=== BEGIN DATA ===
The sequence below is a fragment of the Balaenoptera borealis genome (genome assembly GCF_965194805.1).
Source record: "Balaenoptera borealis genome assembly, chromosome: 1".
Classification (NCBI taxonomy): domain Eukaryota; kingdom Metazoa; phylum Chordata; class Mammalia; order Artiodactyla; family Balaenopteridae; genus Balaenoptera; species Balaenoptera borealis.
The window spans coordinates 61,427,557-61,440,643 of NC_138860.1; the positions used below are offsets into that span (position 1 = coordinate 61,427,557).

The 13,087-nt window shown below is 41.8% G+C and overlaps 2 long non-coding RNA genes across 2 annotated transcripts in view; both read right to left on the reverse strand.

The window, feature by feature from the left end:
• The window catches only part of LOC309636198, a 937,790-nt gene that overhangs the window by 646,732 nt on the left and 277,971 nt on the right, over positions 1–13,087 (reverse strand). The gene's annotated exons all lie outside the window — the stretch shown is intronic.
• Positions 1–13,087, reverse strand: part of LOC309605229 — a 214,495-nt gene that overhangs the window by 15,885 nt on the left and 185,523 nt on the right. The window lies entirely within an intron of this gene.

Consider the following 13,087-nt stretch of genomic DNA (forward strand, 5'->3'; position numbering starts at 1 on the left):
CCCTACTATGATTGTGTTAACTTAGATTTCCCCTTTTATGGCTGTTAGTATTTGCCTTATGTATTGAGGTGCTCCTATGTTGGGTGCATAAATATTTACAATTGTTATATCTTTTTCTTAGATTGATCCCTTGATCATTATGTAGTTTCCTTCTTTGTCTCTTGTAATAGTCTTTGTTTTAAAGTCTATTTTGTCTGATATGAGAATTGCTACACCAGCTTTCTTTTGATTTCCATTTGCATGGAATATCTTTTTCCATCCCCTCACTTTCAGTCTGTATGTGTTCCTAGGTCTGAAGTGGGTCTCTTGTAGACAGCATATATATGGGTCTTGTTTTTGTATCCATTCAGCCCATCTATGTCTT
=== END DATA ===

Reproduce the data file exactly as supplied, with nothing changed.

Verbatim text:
The sequence below is a fragment of the Balaenoptera borealis genome (genome assembly GCF_965194805.1).
Source record: "Balaenoptera borealis genome assembly, chromosome: 1".
Classification (NCBI taxonomy): domain Eukaryota; kingdom Metazoa; phylum Chordata; class Mammalia; order Artiodactyla; family Balaenopteridae; genus Balaenoptera; species Balaenoptera borealis.
The window spans coordinates 61,427,557-61,440,643 of NC_138860.1; the positions used below are offsets into that span (position 1 = coordinate 61,427,557).

The 13,087-nt window shown below is 41.8% G+C and overlaps 2 long non-coding RNA genes across 2 annotated transcripts in view; both read right to left on the reverse strand.

The window, feature by feature from the left end:
• The window catches only part of LOC309636198, a 937,790-nt gene that overhangs the window by 646,732 nt on the left and 277,971 nt on the right, over positions 1–13,087 (reverse strand). The gene's annotated exons all lie outside the window — the stretch shown is intronic.
• Positions 1–13,087, reverse strand: part of LOC309605229 — a 214,495-nt gene that overhangs the window by 15,885 nt on the left and 185,523 nt on the right. The window lies entirely within an intron of this gene.

Consider the following 13,087-nt stretch of genomic DNA (forward strand, 5'->3'; position numbering starts at 1 on the left):
CCCTACTATGATTGTGTTAACTTAGATTTCCCCTTTTATGGCTGTTAGTATTTGCCTTATGTATTGAGGTGCTCCTATGTTGGGTGCATAAATATTTACAATTGTTATATCTTTTTCTTAGATTGATCCCTTGATCATTATGTAGTTTCCTTCTTTGTCTCTTGTAATAGTCTTTGTTTTAAAGTCTATTTTGTCTGATATGAGAATTGCTACACCAGCTTTCTTTTGATTTCCATTTGCATGGAATATCTTTTTCCATCCCCTCACTTTCAGTCTGTATGTGTTCCTAGGTCTGAAGTGGGTCTCTTGTAGACAGCATATATATGGGTCTTGTTTTTGTATCCATTCAGCCCATCTATGTCTT